History Of Clematis
The name ‘clematis’ is derived from the Greek
word klema, meaning vine branch or vine-like.
It is possible that even before the use of the word
‘Klema-tis’ the whole genus was known as atragene,
meaning ‘firecracker’ in Greek. Apparently, when large
dry stems of C. vitalba are placed in a fire, the heat
causes them to split, making a noise like firecrackers.
Although the Atragene group now embraces C. alpina,
C. macropetala and similar North American species,
atragene was at one time used as a name for C. vitalba.
In the 1870s, Thomas Moore and George Jackman stated in their book “Clematis
as a Garden Flower” that the genus was at that time split
into four different sections. They defined them thus:
- C. flammula, in which the flowers are without
involucre or petals and the achenes or seed-like fruits
are lengthened out into a bearded, feathery tail- represented by C. flammula.
- C. viticella, in which the flowers are as in C. flammula, but the achenes have only a short, and not a
plumose, tail – represented by C. viticella.
- Cheiropsis, in which there are two bracted
calyx-like involucres at the top of the pedicels, no
petals and a bearded plumose tail to the achenes – represented by C. calycina [now C. cirrhosa].
- Atragene, in which there is no involucre, the
outer stamens passing gradually into the petaloid staminodes and the achenes having a bearded plumose tail
– represented by C. alpina.
Moore and Jackman also recorded that in 1877 scientific records showed that some 230 clematis species had
been identified. Of these, some 17 were European,
chiefly occurring in the southern and eastern regions;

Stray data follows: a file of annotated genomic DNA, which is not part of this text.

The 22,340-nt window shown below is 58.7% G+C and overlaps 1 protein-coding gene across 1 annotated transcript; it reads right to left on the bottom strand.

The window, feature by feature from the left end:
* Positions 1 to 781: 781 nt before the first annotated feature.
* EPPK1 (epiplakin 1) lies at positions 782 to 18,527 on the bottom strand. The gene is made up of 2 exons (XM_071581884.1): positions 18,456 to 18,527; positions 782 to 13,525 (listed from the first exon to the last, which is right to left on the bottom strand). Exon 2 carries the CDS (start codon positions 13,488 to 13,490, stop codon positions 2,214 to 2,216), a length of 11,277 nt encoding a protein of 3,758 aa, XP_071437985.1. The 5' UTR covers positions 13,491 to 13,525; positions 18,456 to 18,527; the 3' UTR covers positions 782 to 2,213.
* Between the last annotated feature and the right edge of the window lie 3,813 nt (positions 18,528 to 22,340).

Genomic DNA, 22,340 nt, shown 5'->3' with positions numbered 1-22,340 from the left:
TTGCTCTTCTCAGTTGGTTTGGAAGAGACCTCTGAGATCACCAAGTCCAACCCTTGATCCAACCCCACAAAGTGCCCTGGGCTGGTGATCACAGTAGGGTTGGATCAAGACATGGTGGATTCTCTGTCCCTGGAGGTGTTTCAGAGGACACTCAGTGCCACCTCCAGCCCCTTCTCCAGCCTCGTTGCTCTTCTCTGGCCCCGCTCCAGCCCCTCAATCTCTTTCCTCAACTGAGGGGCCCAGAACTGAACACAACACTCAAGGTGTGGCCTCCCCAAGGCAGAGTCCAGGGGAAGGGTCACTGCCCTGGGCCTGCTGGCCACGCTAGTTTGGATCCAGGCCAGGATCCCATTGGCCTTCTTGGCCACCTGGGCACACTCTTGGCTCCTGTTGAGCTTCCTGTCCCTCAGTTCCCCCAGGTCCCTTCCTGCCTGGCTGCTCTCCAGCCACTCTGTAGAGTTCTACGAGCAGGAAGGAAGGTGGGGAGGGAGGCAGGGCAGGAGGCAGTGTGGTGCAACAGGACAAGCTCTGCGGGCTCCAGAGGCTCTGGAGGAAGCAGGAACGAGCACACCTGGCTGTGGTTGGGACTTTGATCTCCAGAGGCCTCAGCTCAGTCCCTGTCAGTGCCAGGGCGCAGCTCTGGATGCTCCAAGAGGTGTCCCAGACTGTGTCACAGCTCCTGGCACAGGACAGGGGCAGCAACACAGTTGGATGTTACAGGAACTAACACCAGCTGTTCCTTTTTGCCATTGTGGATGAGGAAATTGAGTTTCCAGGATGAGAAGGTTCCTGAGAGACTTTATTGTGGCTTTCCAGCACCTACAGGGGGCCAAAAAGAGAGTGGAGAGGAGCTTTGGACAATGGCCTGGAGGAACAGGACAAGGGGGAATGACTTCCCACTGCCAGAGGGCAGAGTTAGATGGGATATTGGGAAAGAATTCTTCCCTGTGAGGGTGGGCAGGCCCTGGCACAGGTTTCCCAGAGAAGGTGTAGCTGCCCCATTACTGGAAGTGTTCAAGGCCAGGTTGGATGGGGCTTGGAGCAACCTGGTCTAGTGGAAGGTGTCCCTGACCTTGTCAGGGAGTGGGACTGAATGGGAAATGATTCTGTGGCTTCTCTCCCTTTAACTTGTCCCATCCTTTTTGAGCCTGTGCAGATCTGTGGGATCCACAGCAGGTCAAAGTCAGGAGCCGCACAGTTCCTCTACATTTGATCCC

43 were of Indian origin; 9 were Javanese; approximately 30, comprising some of the finest species, came
from China and Japan (we now know that 108 species
are native to China); 11 were from the Siberian regions; 2 were from the Fiji Islands; 24 were from South
America; 9 species were from Central America and the West
Indies; 35 species were North American; 14 species
came from tropical Africa; 4 were from South Africa; 6
species were from the Mascarene Islands and Madagascar; 15 species were recorded as coming from
New Holland (Australia) and 5 from New Zealand. Many of
these species have lost favor and are obviously not now in cultivation.
The 16th-century introductions
The early records show that some of the European
species started to find their way to British gardens as
early as 1569. When C. viticella was introduced, the
only clematis found in British gardens up until then was
the native C. vitalba, a rampant scrambler and climber
that reaches 9-12m (30-40ft). C. vitalba’s greatest contribution to the British countryside is, of course,
its marvelous fluffy seed heads, which are outstanding on a
frosty winter’s day. C. viticella was to become a most
important species in the early breeding work and can
still help improve today’s clematis, especially when one
remembers that neither it nor its small-flowered cultivars succumb to clematis wilt. Its other great asset is its
very free-flowering habit.
By the end of the 16th century, other European clematis had arrived on English shores: C. cirrhosa, C .flammula,
C. integrifolia and C. recta. Because it is only semi-hardy